Deconversion narratives are becoming increasingly visible in American culture: recent films by Paul Thomas Anderson (The Master) and Sean Durkin (Martha Marcy May Marlene) chronicle a character’s involvement with, and eventual departure from a new religious movement; former Pentecostal minister and staunch atheist Jerry Dewitt has been touring the country sharing his deconversion experience and offering assistance to those who are “recovering from religion.” These recent developments compliment a long history of deconversion narratives in American literature, which includes work by Malcolm X, James Baldwin, Lee Smith, Chaim Potok, Mary McCarthy, and Mary Rowlandson. What do these narratives, and others like them, tell us about the position and influence of religions in the United States? As the position and influence of religions has changed, how have deconversion narrative transformed? How do cultural producers use these narratives to present new identities and secure membership in different communities? How are elements of religious practices that are left behind recuperated and re-imagined to accommodate new identities and communities? Papers may consider any historical period and any medium.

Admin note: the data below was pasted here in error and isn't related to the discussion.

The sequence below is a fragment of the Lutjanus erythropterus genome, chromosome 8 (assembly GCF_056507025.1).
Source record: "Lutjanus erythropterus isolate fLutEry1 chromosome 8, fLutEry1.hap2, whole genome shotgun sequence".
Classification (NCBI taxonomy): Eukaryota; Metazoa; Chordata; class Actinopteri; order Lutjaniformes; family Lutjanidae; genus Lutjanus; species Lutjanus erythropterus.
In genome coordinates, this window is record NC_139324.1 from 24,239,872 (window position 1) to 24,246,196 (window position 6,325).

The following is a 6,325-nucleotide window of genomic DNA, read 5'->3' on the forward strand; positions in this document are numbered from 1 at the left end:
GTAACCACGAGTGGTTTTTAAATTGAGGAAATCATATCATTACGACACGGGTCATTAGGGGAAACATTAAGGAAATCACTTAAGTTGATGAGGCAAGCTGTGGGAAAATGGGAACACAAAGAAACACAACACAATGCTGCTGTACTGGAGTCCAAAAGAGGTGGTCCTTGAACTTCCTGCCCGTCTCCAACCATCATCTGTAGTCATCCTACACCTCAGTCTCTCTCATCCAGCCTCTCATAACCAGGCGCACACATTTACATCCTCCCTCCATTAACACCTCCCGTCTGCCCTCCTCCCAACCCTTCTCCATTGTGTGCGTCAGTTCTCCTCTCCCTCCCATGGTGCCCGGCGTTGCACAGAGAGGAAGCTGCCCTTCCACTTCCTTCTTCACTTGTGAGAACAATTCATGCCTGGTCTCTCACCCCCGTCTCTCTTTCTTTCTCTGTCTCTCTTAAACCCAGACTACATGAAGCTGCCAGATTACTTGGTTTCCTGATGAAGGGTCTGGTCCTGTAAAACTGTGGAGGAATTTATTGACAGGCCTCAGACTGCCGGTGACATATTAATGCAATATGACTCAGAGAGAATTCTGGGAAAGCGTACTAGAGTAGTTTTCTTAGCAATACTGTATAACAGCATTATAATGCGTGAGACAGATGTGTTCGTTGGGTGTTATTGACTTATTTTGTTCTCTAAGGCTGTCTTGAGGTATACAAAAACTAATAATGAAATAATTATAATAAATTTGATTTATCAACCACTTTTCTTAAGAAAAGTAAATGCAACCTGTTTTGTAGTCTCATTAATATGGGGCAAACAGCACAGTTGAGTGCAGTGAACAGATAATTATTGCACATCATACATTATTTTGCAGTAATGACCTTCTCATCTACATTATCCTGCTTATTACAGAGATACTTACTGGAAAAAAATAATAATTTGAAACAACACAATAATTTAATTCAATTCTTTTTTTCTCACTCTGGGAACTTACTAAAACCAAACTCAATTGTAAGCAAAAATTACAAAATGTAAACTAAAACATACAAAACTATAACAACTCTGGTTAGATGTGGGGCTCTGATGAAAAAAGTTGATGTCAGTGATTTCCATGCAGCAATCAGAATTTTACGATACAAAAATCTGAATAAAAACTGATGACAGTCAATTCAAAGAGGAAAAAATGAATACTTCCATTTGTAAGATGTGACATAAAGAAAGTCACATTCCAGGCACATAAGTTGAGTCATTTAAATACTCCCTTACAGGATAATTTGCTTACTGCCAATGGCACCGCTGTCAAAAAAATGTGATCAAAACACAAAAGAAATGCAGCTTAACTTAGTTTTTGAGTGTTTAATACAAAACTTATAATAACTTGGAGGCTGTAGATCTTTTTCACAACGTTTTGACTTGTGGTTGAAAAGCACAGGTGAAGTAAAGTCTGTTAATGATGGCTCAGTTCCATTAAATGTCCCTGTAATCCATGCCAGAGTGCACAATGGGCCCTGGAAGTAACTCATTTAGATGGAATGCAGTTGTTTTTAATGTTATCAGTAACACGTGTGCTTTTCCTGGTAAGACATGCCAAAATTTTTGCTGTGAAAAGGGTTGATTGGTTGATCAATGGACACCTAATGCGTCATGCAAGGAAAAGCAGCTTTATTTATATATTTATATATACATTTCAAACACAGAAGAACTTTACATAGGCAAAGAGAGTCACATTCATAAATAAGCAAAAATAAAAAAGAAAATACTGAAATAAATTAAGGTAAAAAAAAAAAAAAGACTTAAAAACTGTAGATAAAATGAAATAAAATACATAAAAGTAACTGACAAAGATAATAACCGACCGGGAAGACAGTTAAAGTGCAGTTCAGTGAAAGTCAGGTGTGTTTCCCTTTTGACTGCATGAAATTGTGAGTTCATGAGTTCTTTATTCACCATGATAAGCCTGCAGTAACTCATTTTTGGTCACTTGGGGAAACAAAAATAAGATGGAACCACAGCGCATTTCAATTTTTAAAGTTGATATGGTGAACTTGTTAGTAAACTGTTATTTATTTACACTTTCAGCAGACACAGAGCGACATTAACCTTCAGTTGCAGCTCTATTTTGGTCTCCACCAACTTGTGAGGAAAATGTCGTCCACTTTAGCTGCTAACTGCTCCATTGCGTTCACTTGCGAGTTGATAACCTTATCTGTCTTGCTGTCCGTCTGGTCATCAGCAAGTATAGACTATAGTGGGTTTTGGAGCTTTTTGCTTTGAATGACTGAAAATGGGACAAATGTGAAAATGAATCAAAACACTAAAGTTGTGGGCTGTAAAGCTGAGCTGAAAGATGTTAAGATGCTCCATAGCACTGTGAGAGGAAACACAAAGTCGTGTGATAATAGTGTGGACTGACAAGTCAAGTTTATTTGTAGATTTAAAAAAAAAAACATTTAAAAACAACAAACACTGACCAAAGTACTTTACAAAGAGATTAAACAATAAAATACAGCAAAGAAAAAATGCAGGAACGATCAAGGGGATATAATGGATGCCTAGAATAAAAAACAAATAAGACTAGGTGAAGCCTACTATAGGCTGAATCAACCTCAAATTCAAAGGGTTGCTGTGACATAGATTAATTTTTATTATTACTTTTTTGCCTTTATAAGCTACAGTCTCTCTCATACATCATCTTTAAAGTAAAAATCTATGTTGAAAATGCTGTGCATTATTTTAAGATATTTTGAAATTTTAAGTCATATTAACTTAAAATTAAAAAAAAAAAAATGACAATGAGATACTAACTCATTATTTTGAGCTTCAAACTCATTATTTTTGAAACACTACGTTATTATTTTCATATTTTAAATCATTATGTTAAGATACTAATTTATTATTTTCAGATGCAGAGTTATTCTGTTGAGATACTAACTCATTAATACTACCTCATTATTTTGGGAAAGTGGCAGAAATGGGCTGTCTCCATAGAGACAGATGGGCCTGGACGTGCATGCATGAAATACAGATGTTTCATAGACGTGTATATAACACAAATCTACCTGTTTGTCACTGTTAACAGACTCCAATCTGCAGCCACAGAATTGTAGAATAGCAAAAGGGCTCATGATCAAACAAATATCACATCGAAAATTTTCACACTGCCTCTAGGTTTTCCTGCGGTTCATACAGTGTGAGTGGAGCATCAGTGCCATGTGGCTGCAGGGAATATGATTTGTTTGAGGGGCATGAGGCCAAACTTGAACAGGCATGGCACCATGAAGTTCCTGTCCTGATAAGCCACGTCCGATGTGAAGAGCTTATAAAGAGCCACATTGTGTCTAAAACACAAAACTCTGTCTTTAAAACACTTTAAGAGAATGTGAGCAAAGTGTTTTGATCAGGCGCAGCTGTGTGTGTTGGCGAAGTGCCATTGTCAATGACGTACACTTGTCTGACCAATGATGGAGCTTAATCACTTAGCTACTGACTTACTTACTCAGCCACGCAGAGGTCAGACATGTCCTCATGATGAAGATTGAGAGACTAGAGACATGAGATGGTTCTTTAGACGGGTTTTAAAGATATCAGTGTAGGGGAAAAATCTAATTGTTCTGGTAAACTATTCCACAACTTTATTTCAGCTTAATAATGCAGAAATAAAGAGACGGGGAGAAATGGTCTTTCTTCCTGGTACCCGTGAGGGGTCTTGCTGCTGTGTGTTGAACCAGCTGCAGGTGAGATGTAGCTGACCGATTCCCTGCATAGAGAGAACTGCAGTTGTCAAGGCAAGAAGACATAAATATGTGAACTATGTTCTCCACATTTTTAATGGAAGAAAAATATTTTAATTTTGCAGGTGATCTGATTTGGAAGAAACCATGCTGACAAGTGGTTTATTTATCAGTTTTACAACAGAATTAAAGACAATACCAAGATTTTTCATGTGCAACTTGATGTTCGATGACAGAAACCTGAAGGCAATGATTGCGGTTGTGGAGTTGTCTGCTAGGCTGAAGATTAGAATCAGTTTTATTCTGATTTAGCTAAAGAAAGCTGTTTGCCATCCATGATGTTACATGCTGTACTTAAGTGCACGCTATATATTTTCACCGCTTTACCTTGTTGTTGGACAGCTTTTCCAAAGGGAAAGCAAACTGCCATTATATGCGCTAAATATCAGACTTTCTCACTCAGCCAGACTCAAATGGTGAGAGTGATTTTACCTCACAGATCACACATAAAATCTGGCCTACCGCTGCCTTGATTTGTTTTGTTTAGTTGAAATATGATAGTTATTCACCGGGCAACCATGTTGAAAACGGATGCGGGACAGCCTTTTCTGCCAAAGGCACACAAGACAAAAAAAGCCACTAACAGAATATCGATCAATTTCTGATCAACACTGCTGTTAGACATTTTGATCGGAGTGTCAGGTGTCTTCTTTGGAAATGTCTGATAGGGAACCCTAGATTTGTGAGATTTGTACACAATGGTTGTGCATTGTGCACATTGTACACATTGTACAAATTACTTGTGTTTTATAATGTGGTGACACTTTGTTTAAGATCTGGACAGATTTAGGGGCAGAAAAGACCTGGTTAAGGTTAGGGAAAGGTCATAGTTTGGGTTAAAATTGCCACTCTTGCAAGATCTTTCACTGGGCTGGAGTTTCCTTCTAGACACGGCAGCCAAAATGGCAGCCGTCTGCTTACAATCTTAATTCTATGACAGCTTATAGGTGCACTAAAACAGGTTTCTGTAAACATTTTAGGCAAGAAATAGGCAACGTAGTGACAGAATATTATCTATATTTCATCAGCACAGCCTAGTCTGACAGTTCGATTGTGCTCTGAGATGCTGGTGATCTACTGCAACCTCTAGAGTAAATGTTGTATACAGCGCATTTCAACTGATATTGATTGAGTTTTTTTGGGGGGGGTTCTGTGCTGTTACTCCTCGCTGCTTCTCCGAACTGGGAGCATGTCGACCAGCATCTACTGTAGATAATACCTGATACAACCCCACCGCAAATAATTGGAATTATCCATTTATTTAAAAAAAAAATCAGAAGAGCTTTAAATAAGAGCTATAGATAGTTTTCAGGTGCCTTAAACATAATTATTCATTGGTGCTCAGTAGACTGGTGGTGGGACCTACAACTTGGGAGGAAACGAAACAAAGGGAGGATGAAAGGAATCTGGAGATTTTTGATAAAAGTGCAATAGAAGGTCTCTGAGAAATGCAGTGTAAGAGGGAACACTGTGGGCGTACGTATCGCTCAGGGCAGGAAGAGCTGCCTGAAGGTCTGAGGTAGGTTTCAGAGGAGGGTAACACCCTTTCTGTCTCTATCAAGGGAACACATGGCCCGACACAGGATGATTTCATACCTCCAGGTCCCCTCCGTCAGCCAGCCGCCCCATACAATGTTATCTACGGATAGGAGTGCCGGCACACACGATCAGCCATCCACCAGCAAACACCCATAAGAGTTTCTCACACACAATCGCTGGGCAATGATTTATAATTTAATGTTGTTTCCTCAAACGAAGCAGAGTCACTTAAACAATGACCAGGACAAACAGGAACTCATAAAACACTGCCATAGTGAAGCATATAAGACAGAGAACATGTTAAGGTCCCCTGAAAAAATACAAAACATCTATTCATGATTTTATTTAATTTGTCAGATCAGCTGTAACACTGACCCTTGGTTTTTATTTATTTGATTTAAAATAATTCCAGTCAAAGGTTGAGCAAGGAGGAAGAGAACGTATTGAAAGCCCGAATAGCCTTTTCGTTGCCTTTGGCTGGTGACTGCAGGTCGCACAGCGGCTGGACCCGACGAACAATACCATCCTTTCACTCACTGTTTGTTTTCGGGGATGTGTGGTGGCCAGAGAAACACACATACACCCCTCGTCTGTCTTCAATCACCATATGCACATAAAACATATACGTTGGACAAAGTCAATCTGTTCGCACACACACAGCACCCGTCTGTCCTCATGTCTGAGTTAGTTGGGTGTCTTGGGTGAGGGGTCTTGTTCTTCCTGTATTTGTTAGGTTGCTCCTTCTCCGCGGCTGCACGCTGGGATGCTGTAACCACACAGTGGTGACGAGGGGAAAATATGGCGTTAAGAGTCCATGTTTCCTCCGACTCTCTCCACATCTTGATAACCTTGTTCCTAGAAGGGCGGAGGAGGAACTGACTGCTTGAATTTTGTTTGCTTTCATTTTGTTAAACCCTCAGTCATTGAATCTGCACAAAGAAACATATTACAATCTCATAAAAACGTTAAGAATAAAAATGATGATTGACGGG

The 2013 American Studies Association conference will be held Nov. 21-24 in Washington, D.C. Please submit abstracts (300 words), a brief bio, and a c.v. to Andrew Connolly (email@example.com) by January 5.
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